Section 2: The 1950 Niagara Treaty

2.1 What is the 1950 Niagara Treaty?

The 1950 Niagara Treaty was signed between the United States and Canada on February 27, 1950. The Treaty concerns the diversion of waters flowing out of Lake Erie to the Welland Canada and the Niagara River (including the Black Rock Canal) and the initial paragraph thereof states that the two Governments recognize "their primary obligation to preserve and enhance the scenic beauty of the Niagara Falls and River and, consistent with that obligation, their common interest in providing for the most beneficial use of the waters of that River". Waters that were diverted into the natural drainage area of the Great Lakes System through the Long Lac-Ogoki works are covered under an exchange of notes between Governments, and are not included in the water allocated under the provisions of the Niagara Treaty.

2.2 What are the principal provisions of the 1950 Niagara Treaty?

The Treaty establishes minimum amounts of water that must flow over Niagara Falls throughout the days of the year to preserve the scenic beauty of the Falls and establishes an order of precedence of use of the water (e.g. including domestic and sanitary purposes and navigation). Water that is in excess of these minimums is split equally between both Countries and can be used for hydropower production.

2.3 What are the minimum flows over Niagara Falls?

The 1950 Niagara Treaty established minimum flows over Niagara Falls for scenic purposes. Note that Niagara Falls refers to the sum of the flow over the American and Horseshoe Falls. The Treaty states that the flow over Niagara Falls should not be less than 2832 m3/s (100,000 ft3/s) each day between the hours of 8 a.m., E.S.T., and 10 p.m., E.S.T., during the period of each year beginning April 1 and ending September 15, inclusive; and each day between the hours of 8 a.m., E.S.T., and 8 p.m., E.S.T., during the period of each year beginning September 16 and ending October 31, inclusive. Falls flow should not be less than 1416 m3/s (50,000 ft3/s) at any other time.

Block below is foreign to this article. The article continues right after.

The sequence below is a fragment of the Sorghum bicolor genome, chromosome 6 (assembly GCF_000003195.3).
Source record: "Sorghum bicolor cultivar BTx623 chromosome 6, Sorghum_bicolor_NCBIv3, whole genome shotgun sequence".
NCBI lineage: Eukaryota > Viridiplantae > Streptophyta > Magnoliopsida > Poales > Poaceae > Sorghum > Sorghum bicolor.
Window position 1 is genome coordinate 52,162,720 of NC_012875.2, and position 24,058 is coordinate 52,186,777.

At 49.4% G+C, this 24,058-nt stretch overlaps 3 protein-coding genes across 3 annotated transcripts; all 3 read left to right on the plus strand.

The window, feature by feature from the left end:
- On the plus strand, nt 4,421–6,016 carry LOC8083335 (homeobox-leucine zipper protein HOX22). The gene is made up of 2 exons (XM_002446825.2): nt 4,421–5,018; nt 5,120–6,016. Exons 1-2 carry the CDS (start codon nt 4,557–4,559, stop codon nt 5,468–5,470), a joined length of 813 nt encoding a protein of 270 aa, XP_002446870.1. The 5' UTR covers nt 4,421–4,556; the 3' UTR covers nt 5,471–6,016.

2.4 How are the waters at Niagara divided between uses and Canada and the United States?

Water in excess of the Falls flow minimums and other priority uses is equally distributed between both the countries for potential hydropower generation, with the exception that the amounts diverted into the Great Lakes basin from the Long Lac and Ogoki works belong to Canada exclusively. This amount was set at 141.6 m3/s (5000 ft3/s).

2.5 What happens when there is a minimum Treaty flow violation?

The on-site representatives (Canada / United States) of the International Niagara Committee (INC) conduct weekly inspections to ensure compliance with conditions of the Treaty and to investigate violations. After a minimum Treaty flow violation, the on-site representatives will conduct an investigation and report to the INC member of his/her country while also communicating with the other country’s members. The INC member records the amount of the violation (which is reported to Governments in the INC annual report) and then they may take further action if necessary.